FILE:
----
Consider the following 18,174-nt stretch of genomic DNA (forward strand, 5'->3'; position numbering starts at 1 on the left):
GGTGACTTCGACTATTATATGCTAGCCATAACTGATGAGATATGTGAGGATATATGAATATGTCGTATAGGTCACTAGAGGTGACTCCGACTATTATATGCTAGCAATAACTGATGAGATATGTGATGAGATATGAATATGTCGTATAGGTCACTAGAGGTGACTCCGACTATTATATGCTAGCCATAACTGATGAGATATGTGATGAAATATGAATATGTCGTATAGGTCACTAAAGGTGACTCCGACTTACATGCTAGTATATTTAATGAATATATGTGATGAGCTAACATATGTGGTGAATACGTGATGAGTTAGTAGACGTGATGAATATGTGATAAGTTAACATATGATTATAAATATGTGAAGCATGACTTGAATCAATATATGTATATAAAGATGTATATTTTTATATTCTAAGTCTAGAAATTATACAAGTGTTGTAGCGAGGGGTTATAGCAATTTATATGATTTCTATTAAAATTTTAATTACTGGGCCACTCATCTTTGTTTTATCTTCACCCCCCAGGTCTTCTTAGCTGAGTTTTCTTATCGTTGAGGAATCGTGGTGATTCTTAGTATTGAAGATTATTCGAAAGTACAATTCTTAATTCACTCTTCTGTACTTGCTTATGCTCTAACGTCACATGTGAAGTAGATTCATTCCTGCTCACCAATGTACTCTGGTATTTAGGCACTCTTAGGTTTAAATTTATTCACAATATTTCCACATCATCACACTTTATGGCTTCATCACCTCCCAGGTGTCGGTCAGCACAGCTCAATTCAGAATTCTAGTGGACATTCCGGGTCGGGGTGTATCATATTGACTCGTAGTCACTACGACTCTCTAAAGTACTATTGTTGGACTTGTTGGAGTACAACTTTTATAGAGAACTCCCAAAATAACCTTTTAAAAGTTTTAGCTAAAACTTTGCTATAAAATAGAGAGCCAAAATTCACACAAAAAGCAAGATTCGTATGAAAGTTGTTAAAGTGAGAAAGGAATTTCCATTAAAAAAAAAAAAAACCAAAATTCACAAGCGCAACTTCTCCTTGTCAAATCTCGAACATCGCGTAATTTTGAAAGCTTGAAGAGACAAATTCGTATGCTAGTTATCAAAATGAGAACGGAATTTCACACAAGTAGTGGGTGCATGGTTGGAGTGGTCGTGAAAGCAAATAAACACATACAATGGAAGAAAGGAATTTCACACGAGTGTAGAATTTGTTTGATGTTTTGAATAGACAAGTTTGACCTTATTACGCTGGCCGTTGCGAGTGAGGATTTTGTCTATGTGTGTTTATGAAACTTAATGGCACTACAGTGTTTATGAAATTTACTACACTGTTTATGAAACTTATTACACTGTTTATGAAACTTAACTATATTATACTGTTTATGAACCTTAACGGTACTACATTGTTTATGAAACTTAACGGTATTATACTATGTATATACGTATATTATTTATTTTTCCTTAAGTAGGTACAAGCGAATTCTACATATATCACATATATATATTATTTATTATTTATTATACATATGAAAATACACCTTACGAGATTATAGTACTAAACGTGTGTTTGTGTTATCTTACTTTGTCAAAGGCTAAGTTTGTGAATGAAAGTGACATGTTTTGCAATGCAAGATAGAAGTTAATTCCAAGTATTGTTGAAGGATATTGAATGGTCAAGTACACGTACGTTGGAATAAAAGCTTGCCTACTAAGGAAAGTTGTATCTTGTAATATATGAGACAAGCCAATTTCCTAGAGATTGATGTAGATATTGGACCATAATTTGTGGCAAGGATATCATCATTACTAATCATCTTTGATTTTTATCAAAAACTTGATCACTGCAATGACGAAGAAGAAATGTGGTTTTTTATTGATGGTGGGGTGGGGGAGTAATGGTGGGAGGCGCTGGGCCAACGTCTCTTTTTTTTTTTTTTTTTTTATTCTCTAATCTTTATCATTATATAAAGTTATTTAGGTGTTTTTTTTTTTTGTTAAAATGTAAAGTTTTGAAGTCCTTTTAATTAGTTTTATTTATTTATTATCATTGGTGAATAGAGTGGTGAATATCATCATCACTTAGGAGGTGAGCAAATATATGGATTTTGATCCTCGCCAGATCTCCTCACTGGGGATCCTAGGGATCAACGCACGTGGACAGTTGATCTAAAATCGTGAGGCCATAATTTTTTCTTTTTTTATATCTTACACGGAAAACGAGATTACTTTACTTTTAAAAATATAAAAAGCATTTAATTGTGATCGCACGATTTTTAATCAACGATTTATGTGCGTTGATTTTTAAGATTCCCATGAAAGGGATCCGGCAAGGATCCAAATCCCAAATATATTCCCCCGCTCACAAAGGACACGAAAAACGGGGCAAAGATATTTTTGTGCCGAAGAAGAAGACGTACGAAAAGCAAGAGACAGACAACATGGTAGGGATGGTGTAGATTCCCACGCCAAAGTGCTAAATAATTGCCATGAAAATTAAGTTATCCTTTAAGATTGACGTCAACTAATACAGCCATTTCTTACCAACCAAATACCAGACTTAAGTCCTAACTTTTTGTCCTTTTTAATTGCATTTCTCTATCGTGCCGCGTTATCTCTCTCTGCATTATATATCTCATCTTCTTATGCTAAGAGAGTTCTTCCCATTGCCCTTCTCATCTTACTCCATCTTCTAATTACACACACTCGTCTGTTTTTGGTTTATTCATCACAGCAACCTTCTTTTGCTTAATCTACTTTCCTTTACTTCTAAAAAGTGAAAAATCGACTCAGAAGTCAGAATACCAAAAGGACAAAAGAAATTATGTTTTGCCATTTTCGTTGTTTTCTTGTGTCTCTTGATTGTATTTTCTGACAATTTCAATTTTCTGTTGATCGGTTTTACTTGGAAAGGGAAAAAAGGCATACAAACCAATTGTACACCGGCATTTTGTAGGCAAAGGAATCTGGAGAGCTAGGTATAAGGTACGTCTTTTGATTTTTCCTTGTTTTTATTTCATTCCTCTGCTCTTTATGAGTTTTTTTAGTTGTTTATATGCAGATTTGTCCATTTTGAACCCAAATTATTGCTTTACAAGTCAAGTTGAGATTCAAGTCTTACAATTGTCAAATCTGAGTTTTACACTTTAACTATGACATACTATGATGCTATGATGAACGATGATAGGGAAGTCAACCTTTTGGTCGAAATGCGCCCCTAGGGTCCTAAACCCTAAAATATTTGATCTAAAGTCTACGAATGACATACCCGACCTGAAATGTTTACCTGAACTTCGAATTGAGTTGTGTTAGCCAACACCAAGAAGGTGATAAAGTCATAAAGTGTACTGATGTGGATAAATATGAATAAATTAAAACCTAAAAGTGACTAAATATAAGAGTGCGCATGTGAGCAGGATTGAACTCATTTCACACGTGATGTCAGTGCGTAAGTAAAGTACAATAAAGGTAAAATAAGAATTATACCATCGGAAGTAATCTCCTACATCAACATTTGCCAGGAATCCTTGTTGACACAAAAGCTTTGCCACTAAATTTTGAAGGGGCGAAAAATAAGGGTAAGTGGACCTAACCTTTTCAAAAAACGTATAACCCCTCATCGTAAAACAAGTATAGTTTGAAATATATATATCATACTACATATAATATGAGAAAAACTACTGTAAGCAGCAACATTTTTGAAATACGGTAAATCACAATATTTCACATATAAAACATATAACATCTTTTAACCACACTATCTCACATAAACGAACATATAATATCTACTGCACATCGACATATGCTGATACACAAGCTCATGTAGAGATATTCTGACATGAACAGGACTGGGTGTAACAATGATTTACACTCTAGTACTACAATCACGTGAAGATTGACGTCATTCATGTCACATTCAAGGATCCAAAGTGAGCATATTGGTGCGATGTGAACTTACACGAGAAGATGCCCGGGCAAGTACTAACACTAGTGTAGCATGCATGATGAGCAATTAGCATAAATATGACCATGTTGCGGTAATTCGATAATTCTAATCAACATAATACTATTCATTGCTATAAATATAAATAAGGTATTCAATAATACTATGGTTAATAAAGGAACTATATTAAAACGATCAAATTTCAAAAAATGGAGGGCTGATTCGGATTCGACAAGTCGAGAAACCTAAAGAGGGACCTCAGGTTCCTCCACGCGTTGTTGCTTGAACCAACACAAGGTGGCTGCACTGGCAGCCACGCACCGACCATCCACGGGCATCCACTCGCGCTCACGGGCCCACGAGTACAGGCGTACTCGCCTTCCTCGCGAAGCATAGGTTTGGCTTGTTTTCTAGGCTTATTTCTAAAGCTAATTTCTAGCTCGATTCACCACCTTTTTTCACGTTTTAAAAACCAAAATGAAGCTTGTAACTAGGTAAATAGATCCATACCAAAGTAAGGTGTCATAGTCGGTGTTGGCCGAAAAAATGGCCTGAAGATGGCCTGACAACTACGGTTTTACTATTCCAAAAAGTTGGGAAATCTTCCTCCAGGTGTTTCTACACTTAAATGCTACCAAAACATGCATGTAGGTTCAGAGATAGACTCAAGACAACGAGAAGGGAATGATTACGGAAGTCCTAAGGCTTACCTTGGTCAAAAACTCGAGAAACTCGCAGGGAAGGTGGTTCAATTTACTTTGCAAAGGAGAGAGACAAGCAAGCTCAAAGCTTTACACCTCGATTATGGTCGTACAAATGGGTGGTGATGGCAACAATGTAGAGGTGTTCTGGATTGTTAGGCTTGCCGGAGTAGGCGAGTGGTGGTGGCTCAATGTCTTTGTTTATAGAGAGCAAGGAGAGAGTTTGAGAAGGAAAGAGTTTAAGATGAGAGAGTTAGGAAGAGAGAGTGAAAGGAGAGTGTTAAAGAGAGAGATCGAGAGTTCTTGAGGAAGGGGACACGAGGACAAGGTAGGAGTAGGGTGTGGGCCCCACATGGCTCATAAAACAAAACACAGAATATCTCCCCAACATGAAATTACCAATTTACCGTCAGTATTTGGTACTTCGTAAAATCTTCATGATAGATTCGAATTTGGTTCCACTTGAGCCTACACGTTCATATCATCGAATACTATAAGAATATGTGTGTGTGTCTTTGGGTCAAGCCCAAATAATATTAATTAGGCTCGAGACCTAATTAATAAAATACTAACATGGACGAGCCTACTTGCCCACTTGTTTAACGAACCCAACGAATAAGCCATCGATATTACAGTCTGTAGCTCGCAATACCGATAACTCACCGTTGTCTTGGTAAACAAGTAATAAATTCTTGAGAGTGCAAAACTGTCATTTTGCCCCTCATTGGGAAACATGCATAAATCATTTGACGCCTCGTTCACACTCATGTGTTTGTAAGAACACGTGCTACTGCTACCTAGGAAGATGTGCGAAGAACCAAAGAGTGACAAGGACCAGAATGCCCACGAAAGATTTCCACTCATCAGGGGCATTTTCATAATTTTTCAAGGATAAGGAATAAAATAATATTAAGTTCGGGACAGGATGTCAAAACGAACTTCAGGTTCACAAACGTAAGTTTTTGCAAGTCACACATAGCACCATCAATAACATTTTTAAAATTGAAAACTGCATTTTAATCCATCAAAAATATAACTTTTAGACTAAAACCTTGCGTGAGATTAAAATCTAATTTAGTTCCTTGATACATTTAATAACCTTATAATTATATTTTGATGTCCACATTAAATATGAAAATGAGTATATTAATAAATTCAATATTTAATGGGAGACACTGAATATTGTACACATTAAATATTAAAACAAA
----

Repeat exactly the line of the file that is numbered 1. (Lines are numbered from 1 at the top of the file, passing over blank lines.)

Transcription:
Consider the following 18,174-nt stretch of genomic DNA (forward strand, 5'->3'; position numbering starts at 1 on the left):